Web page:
In addition to Shaklee'ss Stress Relief Complex -- which helps within 20 to 30 minutes -- and Dr. McManus' suggestions below -- two of my favorite stress and anxiety reduction tools are:
Oh the holidays! They can be the best of times and the worst of times. On the good side, I absolutely love spending time with family and friends whom I don’t see regularly, and I love decorating our home and spending more time in the kitchen. But with these fun activities come long lines at the mall, traffic jams, and the general stress of shopping, cooking, and cleaning. So…keep reading to learn how you can learn to reduce stress!
When we should all be spending more time close to home and hearth, we are rushing with so many holiday-related activities on top of our already busy schedules. . And then there is the food; while it is wonderful to get invited to so many parties, your sister doesn’t always have your health or your weight management struggles in mind when she serves creamed onions, stuffed sweet potatoes, and that impossible-to-resist pumpkin cheesecake! And then there is the eggnog and all those appetizers!
All of this can add up to more stress, and that stress can have a big impact on your immune system. Yes, it is true; stress can weaken the immune system. In fact, there is a whole field of science (called psychoneuroimmunology) that studies just how powerfully our mind influences our health and what these scientists are learning is that what goes on in our minds can dramatically affect our bodies.
How do you know if you are stressed?
This may sound a little strange, but many of you may be more stressed than you know.
Typical signs that you are stressed include anxiety, feeling time pressure, forgetfulness, tight muscles, changes in appetite, changes in digestion, and insomnia. But you may also be stressed if you are noticing forgetfulness, anger, low libido, or even changes in your menstrual cycle.
Chronic stress is a bit of a vicious cycle where the hormones of stress tend to create more stress later on. So the more stress you feel, the more you feel stressed. Your immune system takes a big hit when you experience these chronic stresses, but you are also at a higher risk for anxiety, depression, digestive problems, heart disease, sleep problems, and weight gain.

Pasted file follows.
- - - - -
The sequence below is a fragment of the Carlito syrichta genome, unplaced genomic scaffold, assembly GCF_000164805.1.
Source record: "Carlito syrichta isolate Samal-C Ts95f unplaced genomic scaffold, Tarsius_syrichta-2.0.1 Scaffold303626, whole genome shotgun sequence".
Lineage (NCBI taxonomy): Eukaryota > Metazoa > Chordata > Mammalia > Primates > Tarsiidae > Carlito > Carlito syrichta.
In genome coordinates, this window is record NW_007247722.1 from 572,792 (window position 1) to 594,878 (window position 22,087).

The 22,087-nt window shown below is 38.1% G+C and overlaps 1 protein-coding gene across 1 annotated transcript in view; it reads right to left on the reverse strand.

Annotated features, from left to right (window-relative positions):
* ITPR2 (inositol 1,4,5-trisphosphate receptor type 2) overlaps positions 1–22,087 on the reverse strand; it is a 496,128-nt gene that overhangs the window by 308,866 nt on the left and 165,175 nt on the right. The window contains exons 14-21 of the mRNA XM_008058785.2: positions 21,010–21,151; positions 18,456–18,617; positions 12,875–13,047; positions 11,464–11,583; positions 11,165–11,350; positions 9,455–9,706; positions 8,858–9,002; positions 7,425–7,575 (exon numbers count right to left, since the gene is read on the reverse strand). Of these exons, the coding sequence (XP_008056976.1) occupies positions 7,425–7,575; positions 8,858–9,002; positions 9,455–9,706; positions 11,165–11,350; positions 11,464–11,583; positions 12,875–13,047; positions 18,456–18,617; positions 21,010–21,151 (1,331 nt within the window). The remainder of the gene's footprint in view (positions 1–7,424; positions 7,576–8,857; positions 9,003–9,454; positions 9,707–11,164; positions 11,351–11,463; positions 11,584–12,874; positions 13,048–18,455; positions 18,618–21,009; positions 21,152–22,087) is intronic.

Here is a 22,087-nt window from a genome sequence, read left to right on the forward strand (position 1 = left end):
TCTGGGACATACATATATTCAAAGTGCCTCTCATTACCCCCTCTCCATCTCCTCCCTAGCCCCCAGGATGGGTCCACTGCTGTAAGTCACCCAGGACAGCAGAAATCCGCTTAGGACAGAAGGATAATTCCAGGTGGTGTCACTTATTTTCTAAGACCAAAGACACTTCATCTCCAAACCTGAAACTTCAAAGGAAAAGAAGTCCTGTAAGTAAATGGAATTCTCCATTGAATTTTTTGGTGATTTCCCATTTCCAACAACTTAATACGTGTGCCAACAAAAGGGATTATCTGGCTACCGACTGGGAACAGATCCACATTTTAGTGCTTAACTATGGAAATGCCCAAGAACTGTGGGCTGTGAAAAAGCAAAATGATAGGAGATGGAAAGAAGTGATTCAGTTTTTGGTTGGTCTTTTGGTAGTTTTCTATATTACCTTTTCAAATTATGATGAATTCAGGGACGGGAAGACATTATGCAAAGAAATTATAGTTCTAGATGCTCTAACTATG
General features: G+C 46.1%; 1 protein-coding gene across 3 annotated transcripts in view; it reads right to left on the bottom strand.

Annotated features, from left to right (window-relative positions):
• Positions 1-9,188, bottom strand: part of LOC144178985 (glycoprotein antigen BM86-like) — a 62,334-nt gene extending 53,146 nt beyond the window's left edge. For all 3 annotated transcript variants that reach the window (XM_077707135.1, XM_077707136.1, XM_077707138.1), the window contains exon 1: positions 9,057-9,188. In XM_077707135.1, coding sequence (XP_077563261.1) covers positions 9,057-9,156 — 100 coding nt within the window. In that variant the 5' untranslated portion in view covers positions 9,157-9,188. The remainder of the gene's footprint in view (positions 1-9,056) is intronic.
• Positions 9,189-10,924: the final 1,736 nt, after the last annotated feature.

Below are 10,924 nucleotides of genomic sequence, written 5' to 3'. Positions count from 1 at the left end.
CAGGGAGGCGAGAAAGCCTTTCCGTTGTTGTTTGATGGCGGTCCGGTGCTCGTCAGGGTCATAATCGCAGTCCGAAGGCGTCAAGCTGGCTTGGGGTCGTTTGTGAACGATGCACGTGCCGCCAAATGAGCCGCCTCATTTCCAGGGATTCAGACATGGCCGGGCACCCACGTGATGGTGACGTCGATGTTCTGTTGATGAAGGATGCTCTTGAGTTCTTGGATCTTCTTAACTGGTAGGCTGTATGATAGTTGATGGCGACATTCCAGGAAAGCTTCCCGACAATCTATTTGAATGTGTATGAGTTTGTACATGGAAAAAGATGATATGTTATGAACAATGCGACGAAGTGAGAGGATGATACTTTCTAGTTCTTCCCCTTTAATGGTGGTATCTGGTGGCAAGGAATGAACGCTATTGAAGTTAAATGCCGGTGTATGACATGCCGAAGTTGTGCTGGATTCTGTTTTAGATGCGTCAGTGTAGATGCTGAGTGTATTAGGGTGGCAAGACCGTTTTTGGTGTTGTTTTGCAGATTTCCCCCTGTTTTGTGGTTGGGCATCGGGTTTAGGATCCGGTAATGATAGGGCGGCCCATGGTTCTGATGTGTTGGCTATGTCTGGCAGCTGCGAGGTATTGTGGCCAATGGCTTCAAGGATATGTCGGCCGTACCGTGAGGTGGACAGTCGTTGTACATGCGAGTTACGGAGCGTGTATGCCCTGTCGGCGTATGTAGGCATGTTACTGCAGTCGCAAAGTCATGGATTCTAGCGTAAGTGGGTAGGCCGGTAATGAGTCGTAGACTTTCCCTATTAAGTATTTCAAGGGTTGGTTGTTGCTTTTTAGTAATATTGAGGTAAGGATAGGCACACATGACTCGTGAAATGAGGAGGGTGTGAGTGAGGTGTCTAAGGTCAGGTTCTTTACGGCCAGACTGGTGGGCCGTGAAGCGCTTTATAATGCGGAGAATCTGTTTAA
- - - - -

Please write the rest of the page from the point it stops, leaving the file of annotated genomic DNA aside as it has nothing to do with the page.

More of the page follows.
In order to survive this holiday season with your immune system intact, I recommend the following tips to reduce stress:
- • Focus on what is important: Your family and friends are what is important during the holidays, not the perfect gift. Nothing expresses love better than love; show them you care.
- • Take time for you: Don’t just fill your to-do list with errands for other people. Be a little selfish and remember to find time to relax and also try to set realistic goals on what you can get done each day.
- • Find time to exercise: Yes, it is cold outside, yes it is dark outside, yes you had too much to eat last night and want to stay in bed, but getting up and doing a yoga tape or going to the gym will not only help your mood and your energy, but also quells anxiety, lifts depression, and gives your immune system the boost it needs.
- • Practice mindfulness (also called thoughtfulness): Call it mediation, prayer, or just quiet time, but research supports the use of thoughtfulness as a way to reduce stress. Deep breathing is often the quickest way to send your whole body a relaxing message.
- • Don’t abandon your healthy habits: You know what you should be eating. There are many temptations and you might think that a sugary treat will help your mood, but that good feeling is fleeting and then will be followed by guilt or feeling bad when your sugar rush turns into a blood sugar drop. Check out this article for healthier holiday eating tips.
Jamie McManus, M.D., FAAFP
Chair of Medical Affairs, Health Science, & Education